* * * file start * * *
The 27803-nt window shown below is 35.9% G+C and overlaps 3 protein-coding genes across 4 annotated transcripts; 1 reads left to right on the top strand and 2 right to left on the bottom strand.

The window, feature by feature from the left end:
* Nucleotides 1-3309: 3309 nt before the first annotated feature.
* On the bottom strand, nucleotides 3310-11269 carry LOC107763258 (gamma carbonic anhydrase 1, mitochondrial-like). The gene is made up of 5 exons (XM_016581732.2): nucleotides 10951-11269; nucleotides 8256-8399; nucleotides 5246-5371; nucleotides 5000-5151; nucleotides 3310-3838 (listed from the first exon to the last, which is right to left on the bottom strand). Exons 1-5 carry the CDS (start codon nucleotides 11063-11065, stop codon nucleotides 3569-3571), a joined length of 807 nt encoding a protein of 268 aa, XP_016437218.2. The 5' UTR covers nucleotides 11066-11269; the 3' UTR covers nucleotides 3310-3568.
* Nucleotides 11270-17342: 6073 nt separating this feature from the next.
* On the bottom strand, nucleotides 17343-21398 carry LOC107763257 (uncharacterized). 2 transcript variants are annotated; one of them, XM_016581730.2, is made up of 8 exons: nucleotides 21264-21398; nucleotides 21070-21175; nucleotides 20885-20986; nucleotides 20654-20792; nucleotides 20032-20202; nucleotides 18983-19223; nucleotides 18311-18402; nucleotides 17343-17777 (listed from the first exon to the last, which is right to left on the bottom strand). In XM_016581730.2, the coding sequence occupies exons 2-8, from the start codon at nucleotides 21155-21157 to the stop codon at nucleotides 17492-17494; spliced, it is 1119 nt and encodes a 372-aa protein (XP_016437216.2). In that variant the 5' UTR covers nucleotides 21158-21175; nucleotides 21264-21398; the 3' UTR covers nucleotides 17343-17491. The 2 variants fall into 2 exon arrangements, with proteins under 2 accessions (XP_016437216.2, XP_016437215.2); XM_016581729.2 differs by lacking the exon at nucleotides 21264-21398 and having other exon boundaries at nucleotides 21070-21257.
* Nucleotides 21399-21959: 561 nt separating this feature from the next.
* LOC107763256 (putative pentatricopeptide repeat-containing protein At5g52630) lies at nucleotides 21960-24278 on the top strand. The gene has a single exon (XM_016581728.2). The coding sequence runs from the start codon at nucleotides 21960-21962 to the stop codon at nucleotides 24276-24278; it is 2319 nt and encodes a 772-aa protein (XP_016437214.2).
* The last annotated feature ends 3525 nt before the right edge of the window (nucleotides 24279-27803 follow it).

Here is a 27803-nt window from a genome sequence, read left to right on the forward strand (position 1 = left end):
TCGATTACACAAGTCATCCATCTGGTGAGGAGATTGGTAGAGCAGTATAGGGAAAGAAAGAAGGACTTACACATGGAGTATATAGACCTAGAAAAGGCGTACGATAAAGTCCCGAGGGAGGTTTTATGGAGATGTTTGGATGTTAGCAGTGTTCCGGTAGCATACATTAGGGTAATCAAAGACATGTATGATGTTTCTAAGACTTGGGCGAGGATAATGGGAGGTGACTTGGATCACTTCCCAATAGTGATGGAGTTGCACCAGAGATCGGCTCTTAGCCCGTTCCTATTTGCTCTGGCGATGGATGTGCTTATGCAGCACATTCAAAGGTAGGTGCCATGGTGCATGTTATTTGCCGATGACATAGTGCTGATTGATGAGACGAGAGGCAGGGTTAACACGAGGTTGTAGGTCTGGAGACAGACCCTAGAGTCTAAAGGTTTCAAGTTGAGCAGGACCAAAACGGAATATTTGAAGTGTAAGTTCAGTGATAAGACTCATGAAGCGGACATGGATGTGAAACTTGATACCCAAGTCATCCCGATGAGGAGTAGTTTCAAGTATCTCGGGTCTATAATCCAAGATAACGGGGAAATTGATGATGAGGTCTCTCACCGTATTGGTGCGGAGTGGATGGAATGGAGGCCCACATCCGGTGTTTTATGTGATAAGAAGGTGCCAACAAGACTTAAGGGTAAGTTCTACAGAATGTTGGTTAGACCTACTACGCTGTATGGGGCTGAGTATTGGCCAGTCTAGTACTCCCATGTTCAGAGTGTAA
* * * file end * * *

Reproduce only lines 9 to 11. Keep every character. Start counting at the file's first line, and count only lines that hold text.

* The last annotated feature ends 3525 nt before the right edge of the window (nucleotides 24279-27803 follow it).

Here is a 27803-nt window from a genome sequence, read left to right on the forward strand (position 1 = left end):
TCGATTACACAAGTCATCCATCTGGTGAGGAGATTGGTAGAGCAGTATAGGGAAAGAAAGAAGGACTTACACATGGAGTATATAGACCTAGAAAAGGCGTACGATAAAGTCCCGAGGGAGGTTTTATGGAGATGTTTGGATGTTAGCAGTGTTCCGGTAGCATACATTAGGGTAATCAAAGACATGTATGATGTTTCTAAGACTTGGGCGAGGATAATGGGAGGTGACTTGGATCACTTCCCAATAGTGATGGAGTTGCACCAGAGATCGGCTCTTAGCCCGTTCCTATTTGCTCTGGCGATGGATGTGCTTATGCAGCACATTCAAAGGTAGGTGCCATGGTGCATGTTATTTGCCGATGACATAGTGCTGATTGATGAGACGAGAGGCAGGGTTAACACGAGGTTGTAGGTCTGGAGACAGACCCTAGAGTCTAAAGGTTTCAAGTTGAGCAGGACCAAAACGGAATATTTGAAGTGTAAGTTCAGTGATAAGACTCATGAAGCGGACATGGATGTGAAACTTGATACCCAAGTCATCCCGATGAGGAGTAGTTTCAAGTATCTCGGGTCTATAATCCAAGATAACGGGGAAATTGATGATGAGGTCTCTCACCGTATTGGTGCGGAGTGGATGGAATGGAGGCCCACATCCGGTGTTTTATGTGATAAGAAGGTGCCAACAAGACTTAAGGGTAAGTTCTACAGAATGTTGGTTAGACCTACTACGCTGTATGGGGCTGAGTATTGGCCAGTCTAGTACTCCCATGTTCAGAGTGTAA